Meanwhile, pressure was building in Congress. On July 25, Rove huddled with 43 moderate Congressmen of the Republican Mainstreet Partnership at the Capitol Hill Club. Minnesota Representative Jim Ramstad, whose mother suffers from Alzheimer's disease and whose first cousin died from juvenile diabetes, stood up and made an impassioned plea for stem-cell research. In reply, Rove recounted how on a trip he took to Georgia a young couple came up to him and pleaded for stem-cell research to continue for another six months so it might save their ailing child. The President, Rove told the Congressmen, considered the consequences of a stem-cell decision "no less important than a decision to commit troops to war."

    The next weekend, when both men were attending the G.O.P.'s Midwest Leadership Conference, Ramstad informed Rove that a letter would soon be delivered to the White House with the signatures of 202 Congressmen backing the research. Forty were Republicans. "And I have 15 other Republicans," Ramstad warned, "who have committed to us but who didn't want to go public with their support."

    Pressure also came from stem-cell opponents on the Hill. In early July House majority leader Dick Armey, majority whip Tom DeLay and Republican Conference chairman J.C. Watts had issued a joint statement demanding that Bush prohibit funding. "It is not pro-life to rely on an industry of death," they argued, "even if the intention is to find cures for diseases." House Speaker Dennis Hastert, though he opposes stem-cell research, refused to join his three top lieutenants in the statement.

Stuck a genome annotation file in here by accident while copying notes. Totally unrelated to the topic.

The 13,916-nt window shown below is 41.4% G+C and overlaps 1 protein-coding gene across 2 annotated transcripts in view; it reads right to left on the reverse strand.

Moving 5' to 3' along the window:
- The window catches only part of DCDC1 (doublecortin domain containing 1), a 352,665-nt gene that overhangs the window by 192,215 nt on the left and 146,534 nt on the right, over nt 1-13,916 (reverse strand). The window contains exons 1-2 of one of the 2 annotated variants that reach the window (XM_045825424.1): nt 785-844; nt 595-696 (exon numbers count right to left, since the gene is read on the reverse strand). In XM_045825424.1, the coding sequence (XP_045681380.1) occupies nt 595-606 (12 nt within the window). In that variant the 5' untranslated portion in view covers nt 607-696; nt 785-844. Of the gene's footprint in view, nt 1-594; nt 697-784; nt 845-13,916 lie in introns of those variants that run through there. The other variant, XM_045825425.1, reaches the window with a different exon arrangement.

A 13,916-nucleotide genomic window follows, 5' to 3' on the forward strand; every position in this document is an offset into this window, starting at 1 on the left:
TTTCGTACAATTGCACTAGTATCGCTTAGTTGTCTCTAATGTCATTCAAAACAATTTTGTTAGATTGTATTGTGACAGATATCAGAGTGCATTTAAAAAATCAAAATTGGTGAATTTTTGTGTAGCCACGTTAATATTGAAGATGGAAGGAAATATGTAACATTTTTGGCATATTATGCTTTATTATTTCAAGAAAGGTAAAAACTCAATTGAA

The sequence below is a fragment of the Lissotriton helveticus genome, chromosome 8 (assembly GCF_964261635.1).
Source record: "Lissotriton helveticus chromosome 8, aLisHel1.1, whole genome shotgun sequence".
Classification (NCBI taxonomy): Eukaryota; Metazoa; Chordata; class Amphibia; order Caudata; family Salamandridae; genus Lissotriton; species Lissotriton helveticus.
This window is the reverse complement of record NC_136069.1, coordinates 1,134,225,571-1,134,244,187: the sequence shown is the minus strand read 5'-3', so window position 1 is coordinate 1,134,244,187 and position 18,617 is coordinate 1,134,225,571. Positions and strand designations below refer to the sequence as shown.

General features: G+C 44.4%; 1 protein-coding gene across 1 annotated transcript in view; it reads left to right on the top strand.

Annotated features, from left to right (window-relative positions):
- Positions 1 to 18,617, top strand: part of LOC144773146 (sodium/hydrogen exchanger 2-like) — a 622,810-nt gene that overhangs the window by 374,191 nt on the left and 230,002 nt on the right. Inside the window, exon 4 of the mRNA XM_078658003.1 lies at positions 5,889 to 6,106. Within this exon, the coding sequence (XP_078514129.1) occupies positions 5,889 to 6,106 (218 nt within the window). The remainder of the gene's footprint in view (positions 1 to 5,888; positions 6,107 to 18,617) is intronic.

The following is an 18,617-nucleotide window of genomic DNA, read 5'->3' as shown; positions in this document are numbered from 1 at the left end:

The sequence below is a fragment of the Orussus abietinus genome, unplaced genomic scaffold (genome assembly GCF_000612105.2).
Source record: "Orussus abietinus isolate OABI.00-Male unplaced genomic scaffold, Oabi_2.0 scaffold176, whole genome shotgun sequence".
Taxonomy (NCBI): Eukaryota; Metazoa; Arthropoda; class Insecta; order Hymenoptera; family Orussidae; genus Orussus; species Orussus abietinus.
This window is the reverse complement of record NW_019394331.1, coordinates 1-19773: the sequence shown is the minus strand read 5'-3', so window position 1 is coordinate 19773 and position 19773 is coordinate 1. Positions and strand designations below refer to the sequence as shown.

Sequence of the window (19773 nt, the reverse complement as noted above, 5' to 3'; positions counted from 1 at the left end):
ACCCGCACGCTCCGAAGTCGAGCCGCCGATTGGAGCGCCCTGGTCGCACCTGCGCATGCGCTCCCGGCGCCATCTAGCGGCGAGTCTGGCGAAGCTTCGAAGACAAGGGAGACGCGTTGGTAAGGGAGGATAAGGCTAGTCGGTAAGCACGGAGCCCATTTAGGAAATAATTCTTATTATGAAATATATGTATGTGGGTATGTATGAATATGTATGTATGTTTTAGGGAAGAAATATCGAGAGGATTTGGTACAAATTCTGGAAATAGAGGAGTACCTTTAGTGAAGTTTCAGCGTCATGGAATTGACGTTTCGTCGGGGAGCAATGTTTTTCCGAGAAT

For all his consultation on the subject, Bush did not talk much with members of Congress. Even Senator Frist did not have an in-depth talk with Bush after Frist floated his own compromise. "He was searching more for moral authority than political counsel," says Senator Sam Brownback, the Kansas Republican who opposes funding.